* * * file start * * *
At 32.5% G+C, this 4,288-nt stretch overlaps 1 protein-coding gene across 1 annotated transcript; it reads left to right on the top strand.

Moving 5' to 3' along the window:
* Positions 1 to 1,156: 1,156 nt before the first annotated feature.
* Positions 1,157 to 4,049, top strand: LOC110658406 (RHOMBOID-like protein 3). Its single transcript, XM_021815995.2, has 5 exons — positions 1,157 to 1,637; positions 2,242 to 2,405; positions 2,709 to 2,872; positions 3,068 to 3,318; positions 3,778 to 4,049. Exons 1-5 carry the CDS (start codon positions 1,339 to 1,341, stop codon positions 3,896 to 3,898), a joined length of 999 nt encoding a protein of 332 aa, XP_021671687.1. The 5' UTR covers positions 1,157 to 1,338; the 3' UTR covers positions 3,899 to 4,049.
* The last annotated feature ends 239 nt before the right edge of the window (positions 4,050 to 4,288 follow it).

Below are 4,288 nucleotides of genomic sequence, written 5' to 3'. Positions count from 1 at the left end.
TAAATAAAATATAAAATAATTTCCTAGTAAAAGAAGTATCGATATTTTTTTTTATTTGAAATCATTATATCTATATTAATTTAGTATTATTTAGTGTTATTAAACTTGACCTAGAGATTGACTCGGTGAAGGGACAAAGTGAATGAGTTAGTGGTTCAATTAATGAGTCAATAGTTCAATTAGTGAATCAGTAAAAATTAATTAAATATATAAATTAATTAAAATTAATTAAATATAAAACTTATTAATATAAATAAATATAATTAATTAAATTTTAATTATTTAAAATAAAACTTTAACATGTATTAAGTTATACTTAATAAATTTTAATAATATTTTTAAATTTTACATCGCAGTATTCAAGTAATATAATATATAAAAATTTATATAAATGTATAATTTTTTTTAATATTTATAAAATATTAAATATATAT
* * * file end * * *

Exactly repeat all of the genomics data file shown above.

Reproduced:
At 32.5% G+C, this 4,288-nt stretch overlaps 1 protein-coding gene across 1 annotated transcript; it reads left to right on the top strand.

Moving 5' to 3' along the window:
* Positions 1 to 1,156: 1,156 nt before the first annotated feature.
* Positions 1,157 to 4,049, top strand: LOC110658406 (RHOMBOID-like protein 3). Its single transcript, XM_021815995.2, has 5 exons — positions 1,157 to 1,637; positions 2,242 to 2,405; positions 2,709 to 2,872; positions 3,068 to 3,318; positions 3,778 to 4,049. Exons 1-5 carry the CDS (start codon positions 1,339 to 1,341, stop codon positions 3,896 to 3,898), a joined length of 999 nt encoding a protein of 332 aa, XP_021671687.1. The 5' UTR covers positions 1,157 to 1,338; the 3' UTR covers positions 3,899 to 4,049.
* The last annotated feature ends 239 nt before the right edge of the window (positions 4,050 to 4,288 follow it).

Below are 4,288 nucleotides of genomic sequence, written 5' to 3'. Positions count from 1 at the left end.
TAAATAAAATATAAAATAATTTCCTAGTAAAAGAAGTATCGATATTTTTTTTTATTTGAAATCATTATATCTATATTAATTTAGTATTATTTAGTGTTATTAAACTTGACCTAGAGATTGACTCGGTGAAGGGACAAAGTGAATGAGTTAGTGGTTCAATTAATGAGTCAATAGTTCAATTAGTGAATCAGTAAAAATTAATTAAATATATAAATTAATTAAAATTAATTAAATATAAAACTTATTAATATAAATAAATATAATTAATTAAATTTTAATTATTTAAAATAAAACTTTAACATGTATTAAGTTATACTTAATAAATTTTAATAATATTTTTAAATTTTACATCGCAGTATTCAAGTAATATAATATATAAAAATTTATATAAATGTATAATTTTTTTTAATATTTATAAAATATTAAATATATAT